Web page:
“Just be aware that we are quickly approaching Stage 2 thresholds. … I can tell you that these fuel moistures are unprecedented at how quickly they’re spiking and jumping and drying out,” FitzSimons said. “So we’re watching those carefully.”

FitzSimons noted that the change to Stage 2 restrictions likely wouldn’t happen within the next 15 days and that the availability of resources would determine how the county moves between the two stages. Above all, he said the move into Stage 2 restrictions depends on what happens weather-wise in Summit County this week.

During the meeting, County Commissioner Josh Blanchard noted that many residents and organizations have been noting the dry conditions in the county and urged leadership to move swiftly.

“I just urge us to go as quickly as we can on what makes sense in aligning with our partners,” Blanchard said. “We’ve all had folks reach out to us — most recently some of our different climate specialists and water lobbyist have reached out — and echoed what you’ve said, that it’s unprecedented times with soil moistures and inflow streams and how this is affecting our environment, so I would just say the sooner we can move, the better.”

Both Lawrence and County Commissioner Tamara Pogue agreed that the risk of wildfires poses a great risk to the community.

“I understand the psychological benefits of these regulations to our community and certainly appreciate them, but folks need to make good decisions here, and that means, even though we’re in Phase 1, we should be acting personally like we are in a very severe wildfire risk and questioning how important it is to have that fire, even if it’s in an enclosed area,” Pogue said.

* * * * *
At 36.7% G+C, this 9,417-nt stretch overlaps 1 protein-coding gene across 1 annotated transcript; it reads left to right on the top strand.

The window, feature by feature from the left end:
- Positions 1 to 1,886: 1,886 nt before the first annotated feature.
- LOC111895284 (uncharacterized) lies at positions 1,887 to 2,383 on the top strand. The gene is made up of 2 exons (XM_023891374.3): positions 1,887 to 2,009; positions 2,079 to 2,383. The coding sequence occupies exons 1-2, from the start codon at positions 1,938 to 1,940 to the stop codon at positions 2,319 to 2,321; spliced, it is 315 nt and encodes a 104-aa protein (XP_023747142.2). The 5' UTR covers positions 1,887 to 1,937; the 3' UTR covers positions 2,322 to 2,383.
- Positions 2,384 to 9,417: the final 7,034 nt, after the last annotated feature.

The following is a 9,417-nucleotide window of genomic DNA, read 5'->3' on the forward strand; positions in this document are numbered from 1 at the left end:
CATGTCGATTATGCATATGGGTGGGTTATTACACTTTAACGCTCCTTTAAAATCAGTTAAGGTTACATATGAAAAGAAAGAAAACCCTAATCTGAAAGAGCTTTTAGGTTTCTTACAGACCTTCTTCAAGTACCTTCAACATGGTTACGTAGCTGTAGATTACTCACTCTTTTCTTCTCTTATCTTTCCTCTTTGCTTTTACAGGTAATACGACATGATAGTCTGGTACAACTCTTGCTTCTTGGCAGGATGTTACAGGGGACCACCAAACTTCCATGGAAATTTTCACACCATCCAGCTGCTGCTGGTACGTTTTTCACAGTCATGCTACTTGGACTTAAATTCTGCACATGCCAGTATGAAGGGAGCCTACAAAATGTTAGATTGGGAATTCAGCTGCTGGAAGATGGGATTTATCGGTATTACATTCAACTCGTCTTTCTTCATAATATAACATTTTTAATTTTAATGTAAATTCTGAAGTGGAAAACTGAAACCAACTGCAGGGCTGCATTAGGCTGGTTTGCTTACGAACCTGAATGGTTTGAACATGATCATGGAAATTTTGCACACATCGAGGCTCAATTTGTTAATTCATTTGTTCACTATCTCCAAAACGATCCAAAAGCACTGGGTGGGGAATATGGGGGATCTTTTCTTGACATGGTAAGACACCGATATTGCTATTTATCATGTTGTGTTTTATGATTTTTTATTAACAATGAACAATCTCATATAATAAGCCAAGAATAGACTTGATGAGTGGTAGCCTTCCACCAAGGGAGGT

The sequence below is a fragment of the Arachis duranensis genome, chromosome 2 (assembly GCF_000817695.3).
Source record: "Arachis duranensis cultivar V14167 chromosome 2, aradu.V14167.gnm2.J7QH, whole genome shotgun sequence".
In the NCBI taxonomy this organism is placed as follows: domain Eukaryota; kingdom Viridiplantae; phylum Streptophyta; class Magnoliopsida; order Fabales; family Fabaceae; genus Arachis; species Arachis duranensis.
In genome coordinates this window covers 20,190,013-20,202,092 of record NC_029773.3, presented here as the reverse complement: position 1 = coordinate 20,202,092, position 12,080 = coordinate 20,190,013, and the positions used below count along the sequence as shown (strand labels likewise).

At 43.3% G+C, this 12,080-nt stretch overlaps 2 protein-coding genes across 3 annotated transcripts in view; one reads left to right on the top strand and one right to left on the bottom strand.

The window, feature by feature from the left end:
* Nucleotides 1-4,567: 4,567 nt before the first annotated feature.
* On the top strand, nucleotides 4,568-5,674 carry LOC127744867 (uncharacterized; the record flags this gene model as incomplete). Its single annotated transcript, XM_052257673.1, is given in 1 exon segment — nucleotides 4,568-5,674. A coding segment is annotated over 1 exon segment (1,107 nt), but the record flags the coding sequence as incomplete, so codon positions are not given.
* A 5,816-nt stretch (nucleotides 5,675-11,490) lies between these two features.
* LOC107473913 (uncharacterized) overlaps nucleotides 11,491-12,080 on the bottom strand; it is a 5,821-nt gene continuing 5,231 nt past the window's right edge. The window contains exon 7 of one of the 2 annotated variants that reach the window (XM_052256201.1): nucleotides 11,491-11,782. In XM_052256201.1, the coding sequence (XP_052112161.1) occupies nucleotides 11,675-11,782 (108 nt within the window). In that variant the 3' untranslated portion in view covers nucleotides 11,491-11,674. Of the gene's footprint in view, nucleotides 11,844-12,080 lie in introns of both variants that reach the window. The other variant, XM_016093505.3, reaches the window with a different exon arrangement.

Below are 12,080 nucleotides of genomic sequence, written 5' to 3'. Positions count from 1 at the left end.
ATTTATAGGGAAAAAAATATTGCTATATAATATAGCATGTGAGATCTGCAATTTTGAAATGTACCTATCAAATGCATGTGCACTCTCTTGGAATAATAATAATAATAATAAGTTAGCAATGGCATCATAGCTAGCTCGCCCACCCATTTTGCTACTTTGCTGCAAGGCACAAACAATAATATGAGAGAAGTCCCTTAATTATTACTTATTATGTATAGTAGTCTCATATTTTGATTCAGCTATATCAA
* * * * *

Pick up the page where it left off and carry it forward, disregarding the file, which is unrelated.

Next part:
FitzSimons said he plans to engage with local partners daily to discuss restrictions and whether they need to be loosened or tightened. For more information about what is and is not prohibited under Stage 1 restrictions, visit

“We can’t control this unless every individual really takes personal responsibility to the highest point that they possibly can,” Pogue said.

Prohibited under Stage 1 restrictions

• Open fires — such as campfires, warming fires and bonfires — except those that have been permitted by a local fire district or are in permanent fire pits or fire grates within developed recreation sites

• Smoking except in an enclosed vehicle or building, designated outdoor areas where smoking is permitted or while stopped in an area that is at least 3 feet in diameter and barren or cleared of all flammable material

• The use and sale of recreational fireworks

• The use of tracer ammunition and recreational explosives

• Disposal of any burning object outdoors, including a cigarette, cigar or match

• Chain saws except those with an approved spark arrester properly installed and in working order with a chemical, pressurized fire extinguisher and shovel readily available for use

• Commercial and industrial blasting or welding operations, except in a cleared area of at least 10 feet in diameter with a chemical, pressurized fire extinguisher readily available for use